Context

The first cases of Zika virus infection were reported in Africa and Asia in the 1950s. In 2007, the first major outbreak of the virus occurred in Micronesia (Yap Island) in the southwestern Pacific Ocean. Between 2013 and 2015, other significant outbreaks were reported on islands and archipelagos in the Pacific region. In 2015, the virus appeared in Brazil in South America. It then spread to Central America, the Caribbean and Mexico, where cases of local infection were reported. In 2016, local transmission of the Zika virus was identified for the first time in Brownsville, Texas, and in Miami-Dade, in Florida. Transmission was limited. No other cases of infection in the continental United States have been reported since 2018.

To find out where there is a risk of Zika virus transmission, go to the Government of Canada’s list of countries with recent or ongoing risk of Zika virus infection This hyperlink will open in a new window..

Description

The Zika virus is primarily spread through the bite of an infected mosquito. The mosquitos that most often transmit the virus are found in many countries but are not found in Québec or in other parts of Canada. Our climate conditions are not conducive to their development.

The incubation period for the Zika virus is 3 to 14 days. Most people infected by the virus (75 to 80%) do not have symptoms or have only mild symptoms. When symptoms appear, they are generally mild and last 2 to 7 days. The main symptoms are:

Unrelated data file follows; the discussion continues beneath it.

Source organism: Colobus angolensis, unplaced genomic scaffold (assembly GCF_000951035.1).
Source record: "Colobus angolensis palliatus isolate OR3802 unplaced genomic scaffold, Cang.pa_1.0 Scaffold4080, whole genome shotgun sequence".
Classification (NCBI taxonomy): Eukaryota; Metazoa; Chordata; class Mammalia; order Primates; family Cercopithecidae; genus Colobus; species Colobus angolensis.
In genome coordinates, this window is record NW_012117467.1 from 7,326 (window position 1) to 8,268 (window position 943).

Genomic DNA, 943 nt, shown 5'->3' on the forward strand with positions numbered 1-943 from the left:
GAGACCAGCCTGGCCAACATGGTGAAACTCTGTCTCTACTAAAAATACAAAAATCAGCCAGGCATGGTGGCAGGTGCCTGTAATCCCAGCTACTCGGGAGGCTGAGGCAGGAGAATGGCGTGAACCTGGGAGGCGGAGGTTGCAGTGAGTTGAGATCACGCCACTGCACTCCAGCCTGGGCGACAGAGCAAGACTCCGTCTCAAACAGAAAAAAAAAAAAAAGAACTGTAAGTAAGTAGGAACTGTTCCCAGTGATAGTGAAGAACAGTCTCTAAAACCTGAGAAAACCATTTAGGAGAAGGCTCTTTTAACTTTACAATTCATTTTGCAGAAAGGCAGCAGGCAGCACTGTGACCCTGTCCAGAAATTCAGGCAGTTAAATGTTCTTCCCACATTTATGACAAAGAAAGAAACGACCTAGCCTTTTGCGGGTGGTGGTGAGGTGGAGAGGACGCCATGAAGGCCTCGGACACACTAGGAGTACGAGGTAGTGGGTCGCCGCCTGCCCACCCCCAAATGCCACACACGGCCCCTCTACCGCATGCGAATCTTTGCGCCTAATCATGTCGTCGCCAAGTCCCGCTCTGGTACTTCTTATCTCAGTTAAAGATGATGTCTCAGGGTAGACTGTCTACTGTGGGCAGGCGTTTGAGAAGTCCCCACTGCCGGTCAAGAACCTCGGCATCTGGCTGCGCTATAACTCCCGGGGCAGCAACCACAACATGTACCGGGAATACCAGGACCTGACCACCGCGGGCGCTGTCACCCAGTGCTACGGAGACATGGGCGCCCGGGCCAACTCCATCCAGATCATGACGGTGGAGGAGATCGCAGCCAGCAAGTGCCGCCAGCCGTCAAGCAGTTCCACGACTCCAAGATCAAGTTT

• Low-grade fever (38.5°C or lower)
  • Muscle or joint pain, with possible swelling of the joints of the hands and feet
  • Red eyes
  • Skin rashes with small bumps on the face and body
  • Weakness, lack of energy and headaches

In rare cases, the Zika virus can cause more serious illnesses such as:

  • Guillain-Barré syndrome (a neurological complication)
  • Birth defects (microcephaly, for example) that can affect the unborn child when a woman is infected with the virus during pregnancy

Treatment

Currently, there is no vaccine or treatment for Zika virus infection. However, experimental vaccines are being evaluated. Most infected people recover without treatment.

Transmission

The Zika virus is usually spread through the bite of an infected mosquito. It can also be transmitted sexually during vaginal, anal and oral sex. The virus has been found in the semen of infected men up to several weeks after infection. It has also been found in women’s genital secretions for about 10 days after the onset of the illness. Little is known about how long the virus stays in women’s genital secretions.

Pregnant women can also transmit the virus to their fetuses during pregnancy.

The virus can be transmitted during a blood transfusion, but this is very rare. As a precautionary measure, Héma-Québec has added a new eligibility criterion for blood donors. As of February 7, 2016, people who have travelled outside of the continental United States or in Europe must wait 21 days after their return to Canada to donate blood. This measure is intended to prevent the risks associated with the transmission of the Zika virus and similar viruses, such as the dengue fever and chikungunya viruses.

Surveillance of the Zika virus in Québec

Although it is not a reportable disease in Québec, Zika virus infection has been under surveillance since January 2016.

Cases of Zika virus infection confirmed by the Laboratoire de santé publique du Québec are reported to regional public health authorities. Public health authorities contact the infected people to find out:

  • Where they were infected (region, country)
  • How they got infected (mosquito, sexual transmission, etc.)
  • The signs, symptoms and complications

As of March 7, 2019, no cases of Zika virus infection have been reported since the beginning of the year. The cumulative number of cases reported since surveillance began is 118, distributed as follows:

  • 88 cases in 2016
  • 23 cases in 2017
  • 7 cases in 2018

Nearly all of these cases developed after travel to a country where there is local transmission of Zika virus by mosquitos.

Situation in Canada